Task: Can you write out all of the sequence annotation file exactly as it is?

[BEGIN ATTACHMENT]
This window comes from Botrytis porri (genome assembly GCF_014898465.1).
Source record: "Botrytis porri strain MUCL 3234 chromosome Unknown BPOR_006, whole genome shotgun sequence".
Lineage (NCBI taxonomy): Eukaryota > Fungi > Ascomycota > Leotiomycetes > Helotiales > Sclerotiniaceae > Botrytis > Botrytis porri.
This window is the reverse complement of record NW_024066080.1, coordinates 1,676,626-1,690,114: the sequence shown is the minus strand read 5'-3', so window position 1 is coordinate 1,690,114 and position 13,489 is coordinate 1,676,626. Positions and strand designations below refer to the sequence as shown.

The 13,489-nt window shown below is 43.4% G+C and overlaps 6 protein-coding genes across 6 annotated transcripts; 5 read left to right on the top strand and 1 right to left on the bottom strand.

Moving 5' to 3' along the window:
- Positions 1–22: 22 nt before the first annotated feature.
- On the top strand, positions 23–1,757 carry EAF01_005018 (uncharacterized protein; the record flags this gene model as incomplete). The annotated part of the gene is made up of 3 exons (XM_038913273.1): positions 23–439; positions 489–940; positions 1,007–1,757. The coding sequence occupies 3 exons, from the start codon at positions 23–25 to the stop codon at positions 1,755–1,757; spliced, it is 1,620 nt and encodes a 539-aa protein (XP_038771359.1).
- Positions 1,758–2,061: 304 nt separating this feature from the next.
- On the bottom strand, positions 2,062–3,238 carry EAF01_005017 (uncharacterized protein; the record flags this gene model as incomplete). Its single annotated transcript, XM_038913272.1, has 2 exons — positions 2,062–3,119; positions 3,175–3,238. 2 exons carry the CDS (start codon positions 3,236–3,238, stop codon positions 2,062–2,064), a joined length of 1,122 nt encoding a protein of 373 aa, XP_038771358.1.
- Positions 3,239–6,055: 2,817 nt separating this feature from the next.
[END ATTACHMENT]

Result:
This window comes from Botrytis porri (genome assembly GCF_014898465.1).
Source record: "Botrytis porri strain MUCL 3234 chromosome Unknown BPOR_006, whole genome shotgun sequence".
Lineage (NCBI taxonomy): Eukaryota > Fungi > Ascomycota > Leotiomycetes > Helotiales > Sclerotiniaceae > Botrytis > Botrytis porri.
This window is the reverse complement of record NW_024066080.1, coordinates 1,676,626-1,690,114: the sequence shown is the minus strand read 5'-3', so window position 1 is coordinate 1,690,114 and position 13,489 is coordinate 1,676,626. Positions and strand designations below refer to the sequence as shown.

The 13,489-nt window shown below is 43.4% G+C and overlaps 6 protein-coding genes across 6 annotated transcripts; 5 read left to right on the top strand and 1 right to left on the bottom strand.

Moving 5' to 3' along the window:
- Positions 1–22: 22 nt before the first annotated feature.
- On the top strand, positions 23–1,757 carry EAF01_005018 (uncharacterized protein; the record flags this gene model as incomplete). The annotated part of the gene is made up of 3 exons (XM_038913273.1): positions 23–439; positions 489–940; positions 1,007–1,757. The coding sequence occupies 3 exons, from the start codon at positions 23–25 to the stop codon at positions 1,755–1,757; spliced, it is 1,620 nt and encodes a 539-aa protein (XP_038771359.1).
- Positions 1,758–2,061: 304 nt separating this feature from the next.
- On the bottom strand, positions 2,062–3,238 carry EAF01_005017 (uncharacterized protein; the record flags this gene model as incomplete). Its single annotated transcript, XM_038913272.1, has 2 exons — positions 2,062–3,119; positions 3,175–3,238. 2 exons carry the CDS (start codon positions 3,236–3,238, stop codon positions 2,062–2,064), a joined length of 1,122 nt encoding a protein of 373 aa, XP_038771358.1.
- Positions 3,239–6,055: 2,817 nt separating this feature from the next.